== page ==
Courtesy of the artist

Originally published on Fri May 17, 2013 9:55 am

Shape-note singing is a communal form of music that began in New England 200 years ago, mostly from townsfolk without any musical training. It's music that surrounded folk singer Sam Amidon during his childhood in Vermont.

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Around the Nation
6:50 am
Thu May 16, 2013

New York Cat Is Finally Reunited With Owner

Transcript

DAVID GREENE, HOST:

Good morning. I'm David Greene. Here's a classic cat-rescued-from-the-tree story - I mean, sort of. Luna is a black-and-white feline who wandered off from his owner in Queens and ended up stuck in a tree. A New York City police officer who came to the rescue got stuck in the tree, too. Cat and man were rescued by the fire department.

World
6:44 am
Thu May 16, 2013

Some Leaders In Saudi Arabia Condemn Twitter

Religious authorities responded after Saudis used Twitter to show images of human rights activists on trial. The BBC reports the kingdom's most senior cleric called Twitter users "fools." The head of the religious police says any social media user will lose the afterlife.

NPR Story
4:20 am
Thu May 16, 2013

Wrestlers Grapple To Save Sport From Olympic Chopping Block

Originally published on Thu May 16, 2013 2:11 pm

Transcript

DAVID GREENE, HOST:

How often do you find Iran, Russia and the United States united behind a single message? Well, representatives from all three countries were in New York City yesterday rallying support for the sport of wrestling, which could be excluded from the upcoming Olympic Games. It was quite a show of sportsmanship and diplomacy. Of course, there was time for some conflict among the wrestlers. It took place at New York's Grand Central Terminal, that's why they called it the Rumble on the Rails.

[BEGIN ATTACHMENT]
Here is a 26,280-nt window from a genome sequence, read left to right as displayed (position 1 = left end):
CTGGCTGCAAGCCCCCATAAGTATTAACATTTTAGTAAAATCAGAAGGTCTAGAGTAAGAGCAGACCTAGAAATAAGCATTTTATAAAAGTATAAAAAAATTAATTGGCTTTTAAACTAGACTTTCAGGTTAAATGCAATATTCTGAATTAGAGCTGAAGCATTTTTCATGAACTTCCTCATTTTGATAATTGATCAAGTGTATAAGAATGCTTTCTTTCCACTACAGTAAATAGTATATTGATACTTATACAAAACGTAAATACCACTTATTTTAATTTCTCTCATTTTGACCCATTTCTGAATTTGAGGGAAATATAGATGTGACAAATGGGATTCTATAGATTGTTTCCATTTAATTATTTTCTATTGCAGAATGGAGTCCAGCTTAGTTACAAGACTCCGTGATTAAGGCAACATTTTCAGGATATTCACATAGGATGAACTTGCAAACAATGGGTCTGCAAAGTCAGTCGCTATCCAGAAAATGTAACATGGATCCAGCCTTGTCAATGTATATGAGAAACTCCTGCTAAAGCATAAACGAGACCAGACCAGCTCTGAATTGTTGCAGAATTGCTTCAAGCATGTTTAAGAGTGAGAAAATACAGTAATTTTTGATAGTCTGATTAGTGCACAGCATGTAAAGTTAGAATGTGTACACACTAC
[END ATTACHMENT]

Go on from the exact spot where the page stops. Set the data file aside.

Here's NPR's Mike Pesca.

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NPR Story
4:20 am
Thu May 16, 2013

Yen's Drop In Value Could Fuel Curency War

Originally published on Thu May 16, 2013 5:16 am

Transcript

STEVE INSKEEP, HOST:

Japan's economy is finally getting a lift. The stock market is soaring there. Companies like Toyota and Sony are seeing a surge in profits. And today, Japan's government reported the economy grew a three-and-a-half percent annual rate in the first three months of the year, a significant improvement.

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NPR Story
4:20 am
Thu May 16, 2013

Researchers Don't 'Wine' About The Cold, Their Grapes Thrive

Originally published on Thu May 16, 2013 5:58 am

Copyright 2014 North Country Public Radio. To see more, visit http://www.northcountrypublicradio.org/.

Transcript

DAVID GREENE, HOST:

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Shots - Health News
3:04 am
Thu May 16, 2013

Cloning, Stem Cells Long Mired In Legislative Gridlock

After President Obama overturned Bush-era policy restricting federal funding of embryonic stem cell research in 2009, Nebraska Right to Life led a protest of the research outside the University of Nebraska regents' meeting.
Nati Harnik AP

Originally published on Thu May 16, 2013 11:53 am

The news that U.S. scientists have successfully cloned a human embryo seems almost certain to rekindle a political fight that has raged, on and off, since the announcement of the creation of Dolly the sheep in 1997.